With these new platforms, millions of casual gamers who only crave gameplay when it’s on their terms are able to access and play games whenever it is most convenient for them. Consumers that fit this description may not be the most loyal of gamers; they won’t be testing out the beta of the new game or purchasing the premium edition when it comes out. What they will do is bring in more value than just the typical, one-time player who downloads the game only to waste storage space in the cloud and on their devices.
The goal should be to design a customer experience that extends beyond the typical in-game user experience to include out-of-game touchpoints as well, and in a manner that is friendly to experienced gamers as well as new ones. It should be acknowledged that video game developers and distributors have made great strides in implementing intuitive in-game interfaces that resonate with even the most uninitiated gamers.
Savvy video game publishers, such as Rockstar Games, have created out-of-game social clubs that encourage players to share their personal information to access game rewards and other opportunities for brand interactions. Yet, I believe more can be done. With attractive enough incentives, video game companies can hook even the casual gamer and foster true customer loyalty. This creates a whole new channel that can be monetized or, at a minimum, used to drive customer touchpoints that yield valuable insights about a game’s audience.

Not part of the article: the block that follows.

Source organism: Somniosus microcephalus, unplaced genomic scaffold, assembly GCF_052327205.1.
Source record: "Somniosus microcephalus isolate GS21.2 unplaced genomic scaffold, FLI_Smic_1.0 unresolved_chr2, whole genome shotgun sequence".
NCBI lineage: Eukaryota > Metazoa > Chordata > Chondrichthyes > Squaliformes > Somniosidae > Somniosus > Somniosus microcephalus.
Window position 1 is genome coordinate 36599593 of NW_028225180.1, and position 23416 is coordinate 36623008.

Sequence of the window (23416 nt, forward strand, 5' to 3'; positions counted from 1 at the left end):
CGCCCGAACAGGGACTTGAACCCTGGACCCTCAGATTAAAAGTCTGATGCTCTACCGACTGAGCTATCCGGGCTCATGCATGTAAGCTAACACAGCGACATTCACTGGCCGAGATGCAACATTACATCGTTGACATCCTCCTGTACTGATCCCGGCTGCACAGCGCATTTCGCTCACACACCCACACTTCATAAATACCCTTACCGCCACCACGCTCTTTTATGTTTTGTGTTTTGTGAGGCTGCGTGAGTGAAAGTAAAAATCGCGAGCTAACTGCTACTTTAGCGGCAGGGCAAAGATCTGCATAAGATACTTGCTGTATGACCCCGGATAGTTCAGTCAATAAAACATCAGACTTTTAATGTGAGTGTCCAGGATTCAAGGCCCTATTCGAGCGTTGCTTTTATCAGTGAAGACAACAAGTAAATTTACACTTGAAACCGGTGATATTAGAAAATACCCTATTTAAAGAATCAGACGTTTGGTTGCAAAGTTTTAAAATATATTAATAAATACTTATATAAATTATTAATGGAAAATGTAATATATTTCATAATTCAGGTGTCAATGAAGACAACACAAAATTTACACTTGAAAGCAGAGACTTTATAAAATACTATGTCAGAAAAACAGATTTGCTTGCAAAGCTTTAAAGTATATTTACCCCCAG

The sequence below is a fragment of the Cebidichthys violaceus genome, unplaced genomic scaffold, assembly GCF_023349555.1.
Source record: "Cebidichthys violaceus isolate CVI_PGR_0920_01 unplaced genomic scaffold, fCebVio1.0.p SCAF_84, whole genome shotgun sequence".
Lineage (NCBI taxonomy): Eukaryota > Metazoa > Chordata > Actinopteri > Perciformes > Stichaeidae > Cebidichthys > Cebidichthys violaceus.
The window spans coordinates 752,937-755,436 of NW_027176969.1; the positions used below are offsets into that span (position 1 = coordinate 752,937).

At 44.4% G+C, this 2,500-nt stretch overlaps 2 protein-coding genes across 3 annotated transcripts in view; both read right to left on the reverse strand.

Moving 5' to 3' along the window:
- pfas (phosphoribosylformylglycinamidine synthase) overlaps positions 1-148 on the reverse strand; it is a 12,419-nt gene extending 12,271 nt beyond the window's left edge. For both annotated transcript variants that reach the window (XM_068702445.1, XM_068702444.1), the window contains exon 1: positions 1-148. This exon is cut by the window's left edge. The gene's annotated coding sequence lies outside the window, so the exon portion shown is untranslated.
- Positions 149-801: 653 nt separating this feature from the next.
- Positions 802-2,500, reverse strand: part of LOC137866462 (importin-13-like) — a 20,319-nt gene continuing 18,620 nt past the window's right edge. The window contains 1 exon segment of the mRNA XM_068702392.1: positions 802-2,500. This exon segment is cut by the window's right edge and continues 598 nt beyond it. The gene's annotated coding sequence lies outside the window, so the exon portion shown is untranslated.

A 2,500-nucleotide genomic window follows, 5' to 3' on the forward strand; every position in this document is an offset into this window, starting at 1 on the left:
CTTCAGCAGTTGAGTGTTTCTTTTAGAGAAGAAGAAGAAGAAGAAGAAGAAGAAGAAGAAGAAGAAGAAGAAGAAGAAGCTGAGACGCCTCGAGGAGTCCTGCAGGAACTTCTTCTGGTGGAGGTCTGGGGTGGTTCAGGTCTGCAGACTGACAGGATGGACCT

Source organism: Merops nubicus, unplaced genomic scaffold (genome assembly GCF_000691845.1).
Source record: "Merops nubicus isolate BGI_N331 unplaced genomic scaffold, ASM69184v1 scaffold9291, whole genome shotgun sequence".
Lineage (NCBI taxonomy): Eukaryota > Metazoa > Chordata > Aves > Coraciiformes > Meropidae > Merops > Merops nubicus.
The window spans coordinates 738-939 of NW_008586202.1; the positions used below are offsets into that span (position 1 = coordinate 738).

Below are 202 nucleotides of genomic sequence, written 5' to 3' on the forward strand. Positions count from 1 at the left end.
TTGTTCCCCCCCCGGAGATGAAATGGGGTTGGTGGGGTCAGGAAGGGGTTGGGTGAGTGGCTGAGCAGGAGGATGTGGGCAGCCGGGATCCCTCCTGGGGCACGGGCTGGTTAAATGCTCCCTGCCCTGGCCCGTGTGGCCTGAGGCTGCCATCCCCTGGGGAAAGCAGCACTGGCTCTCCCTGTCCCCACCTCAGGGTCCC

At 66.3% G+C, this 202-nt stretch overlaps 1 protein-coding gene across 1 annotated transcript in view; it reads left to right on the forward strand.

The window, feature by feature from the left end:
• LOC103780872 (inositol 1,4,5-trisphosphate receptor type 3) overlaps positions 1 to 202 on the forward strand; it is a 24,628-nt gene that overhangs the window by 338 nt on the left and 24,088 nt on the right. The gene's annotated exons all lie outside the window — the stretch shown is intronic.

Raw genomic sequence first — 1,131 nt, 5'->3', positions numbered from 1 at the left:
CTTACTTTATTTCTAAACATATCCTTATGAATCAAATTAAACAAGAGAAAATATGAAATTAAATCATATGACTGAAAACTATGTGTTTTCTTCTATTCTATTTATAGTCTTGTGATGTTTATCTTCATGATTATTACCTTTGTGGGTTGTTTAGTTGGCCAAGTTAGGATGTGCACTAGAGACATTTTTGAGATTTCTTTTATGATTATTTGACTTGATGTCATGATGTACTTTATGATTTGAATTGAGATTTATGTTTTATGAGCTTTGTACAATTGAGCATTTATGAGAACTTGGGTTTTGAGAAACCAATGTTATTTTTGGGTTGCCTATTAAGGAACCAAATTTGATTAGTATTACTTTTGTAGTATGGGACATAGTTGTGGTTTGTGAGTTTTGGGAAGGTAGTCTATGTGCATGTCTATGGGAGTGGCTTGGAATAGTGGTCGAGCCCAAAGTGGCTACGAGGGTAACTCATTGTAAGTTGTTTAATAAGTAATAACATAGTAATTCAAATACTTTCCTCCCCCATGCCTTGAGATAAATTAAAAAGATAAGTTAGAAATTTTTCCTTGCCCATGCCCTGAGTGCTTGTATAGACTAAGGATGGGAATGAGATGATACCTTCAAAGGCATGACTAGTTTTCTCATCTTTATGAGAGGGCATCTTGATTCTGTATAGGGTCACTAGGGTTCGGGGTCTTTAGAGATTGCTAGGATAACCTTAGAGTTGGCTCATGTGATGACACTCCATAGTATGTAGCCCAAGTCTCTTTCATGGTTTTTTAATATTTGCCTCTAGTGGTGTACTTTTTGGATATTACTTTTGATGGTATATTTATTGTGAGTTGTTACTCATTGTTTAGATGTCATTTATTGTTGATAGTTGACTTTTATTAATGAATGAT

All things considered, video game companies do a relatively good job designing games for every member of the gaming community, not just the core players.
These companies typically have access to data capabilities that can shed light on in-game behavior, allowing them to make changes for the next update or the game’s sequel, not to mention the in-game AI that enables the world to adapt in real time based on a player’s journey. Unfortunately, it’s often the customer experience that exists outside of the pause menu that leaves a substantial number of consumers feeling left out.
As competition for eyeballs continues to grow, video game developers must find the right balance of omnichannel marketing and gamer support to ensure that players can stay up-to-date on the latest offerings. This can be a fine line, as players do not want to be flooded with communications about another rare item available in the game. To toe this line, companies require robust customer data infrastructure that empowers addressable media.
Just as online streamers can leverage identity-resolution technologies to authenticate users and segment audiences, video game developers and distributors should likewise prioritize these strategies and tools to get the most out of their user data, no matter the channel. Once these companies get a better sense of who their audience is, the better they can personalize and tailor the customer experience.
The video game industry cannot continue to settle on in-game data to inform future decision making. They need to open up their data infrastructure to take into account other ecosystems that collect customer data. Only then can they begin to construct a world that satisfies everybody, not just a niche community. Video game companies have the opportunity to put the gamer first by aligning their customer experience strategies with technology.